We at the CJ3 Foundation believe in this great country, the United States of America, and are proud of those who have selflessly served and sacrificed for it.
- Green Stripe – Represents U.S. Military Service Members and Veterans.
- Blue Stripe – Represents Law Enforcement.
- Red Stripe – Represents Firefighters and Emergency/First Responders.
Why And How The CJ3 Foundation Started
- For generations, Veterans of Foreign Wars and American Legion posts have been as integral to American political culture as pancake breakfasts, town squares and state fairs. In advocating for veterans — among the country’s most revered and coveted voters — the groups have wielded unquestioned power on Capitol Hill and inside the White House.
- Now, nearly a generation after the Sept. 11, 2001, attacks, the oldest and largest veterans’ service organizations — known colloquially as “the Big Six” — are seeing their influence diluted, as newer, smaller organizations focused on post-9/11 veterans compete for money, political influence and relevance.
- The newer organizations reflect cultural shifts in a smaller community of younger and increasingly diverse veterans who are replacing the older, predominantly male veterans — many of them having served because of a draft for now long-ago wars.
- Leaner and more financially efficient than their predecessors, these newer veterans’ organizations focus on issues such as education and job training rather than on brick-and-mortar meeting spaces for veterans to gather or on resources spent lobbying in Washington.
- In addition, many officials of the newer organizations say, their goals are to integrate veterans back into civilian communities where they feel misunderstood and have lost ties, while helping civilians who have had little contact with veterans — active-duty troops make up less than 1 percent of the United States population — understand their experiences.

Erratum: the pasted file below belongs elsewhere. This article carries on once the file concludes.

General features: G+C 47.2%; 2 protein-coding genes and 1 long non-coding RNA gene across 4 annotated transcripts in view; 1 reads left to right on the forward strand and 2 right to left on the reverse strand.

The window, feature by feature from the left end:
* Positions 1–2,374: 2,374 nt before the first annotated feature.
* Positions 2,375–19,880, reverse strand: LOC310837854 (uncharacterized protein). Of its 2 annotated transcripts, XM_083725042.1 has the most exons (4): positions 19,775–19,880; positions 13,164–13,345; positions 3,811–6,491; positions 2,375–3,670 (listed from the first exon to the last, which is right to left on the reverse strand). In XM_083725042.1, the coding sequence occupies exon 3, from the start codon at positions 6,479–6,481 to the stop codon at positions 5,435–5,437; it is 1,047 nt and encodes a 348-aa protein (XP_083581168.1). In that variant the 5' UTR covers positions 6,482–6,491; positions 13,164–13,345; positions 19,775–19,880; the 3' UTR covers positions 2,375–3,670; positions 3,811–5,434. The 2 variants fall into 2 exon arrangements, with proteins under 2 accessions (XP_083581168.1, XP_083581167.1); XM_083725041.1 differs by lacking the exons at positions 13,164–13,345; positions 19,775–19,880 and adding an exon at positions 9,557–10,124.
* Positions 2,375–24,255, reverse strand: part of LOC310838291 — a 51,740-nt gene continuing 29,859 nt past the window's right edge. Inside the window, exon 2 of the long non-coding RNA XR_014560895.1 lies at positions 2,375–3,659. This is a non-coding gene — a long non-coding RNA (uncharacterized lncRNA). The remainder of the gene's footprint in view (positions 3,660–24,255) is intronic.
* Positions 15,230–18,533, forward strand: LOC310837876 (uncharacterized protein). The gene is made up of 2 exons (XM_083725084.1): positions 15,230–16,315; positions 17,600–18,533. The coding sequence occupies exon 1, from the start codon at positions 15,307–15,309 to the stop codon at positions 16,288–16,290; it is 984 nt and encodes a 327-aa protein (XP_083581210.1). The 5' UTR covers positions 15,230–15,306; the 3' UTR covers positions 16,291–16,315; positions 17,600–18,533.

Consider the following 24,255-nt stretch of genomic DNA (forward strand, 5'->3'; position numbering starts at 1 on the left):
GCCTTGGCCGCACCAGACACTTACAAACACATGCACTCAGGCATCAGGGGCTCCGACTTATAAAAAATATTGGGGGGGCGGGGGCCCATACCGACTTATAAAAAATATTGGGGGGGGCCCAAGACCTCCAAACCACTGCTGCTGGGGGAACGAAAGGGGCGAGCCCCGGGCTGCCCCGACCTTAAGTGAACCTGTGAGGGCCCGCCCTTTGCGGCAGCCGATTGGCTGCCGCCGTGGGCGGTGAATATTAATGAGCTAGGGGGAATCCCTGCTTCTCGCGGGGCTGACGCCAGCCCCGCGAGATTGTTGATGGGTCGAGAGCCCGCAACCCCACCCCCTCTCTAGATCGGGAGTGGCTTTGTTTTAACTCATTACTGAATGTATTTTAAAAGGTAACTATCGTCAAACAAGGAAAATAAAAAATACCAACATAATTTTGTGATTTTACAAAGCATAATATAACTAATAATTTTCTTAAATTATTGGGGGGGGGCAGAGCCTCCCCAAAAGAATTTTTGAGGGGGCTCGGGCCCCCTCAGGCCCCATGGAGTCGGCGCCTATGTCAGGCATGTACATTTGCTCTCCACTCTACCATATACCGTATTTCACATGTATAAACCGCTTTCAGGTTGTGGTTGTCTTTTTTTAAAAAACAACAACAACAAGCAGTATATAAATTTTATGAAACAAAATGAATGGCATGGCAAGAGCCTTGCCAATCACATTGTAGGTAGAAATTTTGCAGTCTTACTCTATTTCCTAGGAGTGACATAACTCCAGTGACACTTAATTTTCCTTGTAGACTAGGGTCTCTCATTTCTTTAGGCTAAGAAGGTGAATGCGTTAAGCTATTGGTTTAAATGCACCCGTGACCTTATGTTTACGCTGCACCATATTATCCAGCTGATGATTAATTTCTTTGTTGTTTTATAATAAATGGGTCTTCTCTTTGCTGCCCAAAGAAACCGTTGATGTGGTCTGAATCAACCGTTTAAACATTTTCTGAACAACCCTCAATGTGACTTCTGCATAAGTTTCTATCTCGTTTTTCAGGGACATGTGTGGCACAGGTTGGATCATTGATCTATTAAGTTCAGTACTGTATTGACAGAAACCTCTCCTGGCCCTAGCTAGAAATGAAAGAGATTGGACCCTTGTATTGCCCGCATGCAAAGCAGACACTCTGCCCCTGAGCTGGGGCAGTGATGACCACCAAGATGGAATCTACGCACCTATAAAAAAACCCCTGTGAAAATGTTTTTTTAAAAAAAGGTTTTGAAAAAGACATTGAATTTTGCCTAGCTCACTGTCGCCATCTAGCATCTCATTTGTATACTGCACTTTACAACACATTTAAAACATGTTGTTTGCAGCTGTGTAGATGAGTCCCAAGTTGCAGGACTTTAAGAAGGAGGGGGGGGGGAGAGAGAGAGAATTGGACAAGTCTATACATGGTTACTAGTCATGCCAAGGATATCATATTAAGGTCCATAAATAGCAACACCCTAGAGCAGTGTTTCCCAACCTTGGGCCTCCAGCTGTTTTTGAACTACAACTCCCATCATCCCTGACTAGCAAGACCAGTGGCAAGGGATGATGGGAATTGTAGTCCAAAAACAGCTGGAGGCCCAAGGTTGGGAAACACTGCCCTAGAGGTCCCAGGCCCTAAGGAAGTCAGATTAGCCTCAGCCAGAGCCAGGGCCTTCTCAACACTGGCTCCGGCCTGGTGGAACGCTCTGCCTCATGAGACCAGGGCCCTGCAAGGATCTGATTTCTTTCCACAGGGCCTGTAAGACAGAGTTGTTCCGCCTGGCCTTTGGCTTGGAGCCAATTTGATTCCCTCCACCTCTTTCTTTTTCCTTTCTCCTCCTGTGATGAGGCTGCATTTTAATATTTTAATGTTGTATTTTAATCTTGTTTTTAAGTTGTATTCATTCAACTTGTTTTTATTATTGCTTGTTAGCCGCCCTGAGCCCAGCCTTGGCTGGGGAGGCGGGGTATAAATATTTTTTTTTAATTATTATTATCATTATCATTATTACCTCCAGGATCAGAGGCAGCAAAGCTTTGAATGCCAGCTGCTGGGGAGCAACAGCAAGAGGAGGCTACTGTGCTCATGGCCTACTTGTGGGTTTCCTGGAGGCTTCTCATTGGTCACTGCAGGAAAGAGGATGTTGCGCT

- At times, the politically progressive leaders of some of the organizations — many from the Vietnam era — take positions that appear out of step with more socially conservative members from previous wars. This has irritated Robert L. Wilkie, the Veterans Affairs secretary, who views these as unwelcome partisan positions, said several agency and veterans’ group officials.
Initially, Mr. Thomas was not real sure he wanted to start a charity as he is a husband, father, and grandfather with a full-time government job. The need for someone with access to appropriate resources and who has an in-depth understanding of the community was apparent. In response, Mr. Thomas decided to create the CJ3 Foundation. Mr. Thomas, with the help of some very compassionate and hardworking friends, took on the task of putting in the arduous work of building and forming the CJ3 Foundation and its support network. The CJ3 Foundation is incorporated and is an approved 501(c)(3) public charity foundation. Since its inception (and even while building and developing it, the CJ3 Foundation received a flood of individuals coming to the Foundation seeking assistance and we have built a “Dream Team” of wonderful individuals and partners with a desire to help our wounded American Heroes. The CJ3 Foundation stands ready to serve our Nation’s wounded heroes!
Mr. Thomas has absolutely no desire to replicate, compete with, nor take away from, what other phenomenal Veteran support agencies/organizations are doing, rather the CJ3 Foundation attempts to augment them and assist in eliminating the backlog by providing advocacy, mental health & wellness, service dogs, and outdoor activities to Recipients (wounded/disabled U.S. Military Service Members, Veterans, Law Enforcement, Firefighters, and Emergency/First Responders) who need them. The CJ3 Foundation works as an interlocutor for and with other VSO’s and non-profits who have like goals in order to assist veterans in need. We are merely filling a gap to prevent Veterans in need from falling into the cracks and disappearing. We have lost too many of our brothers and sisters already!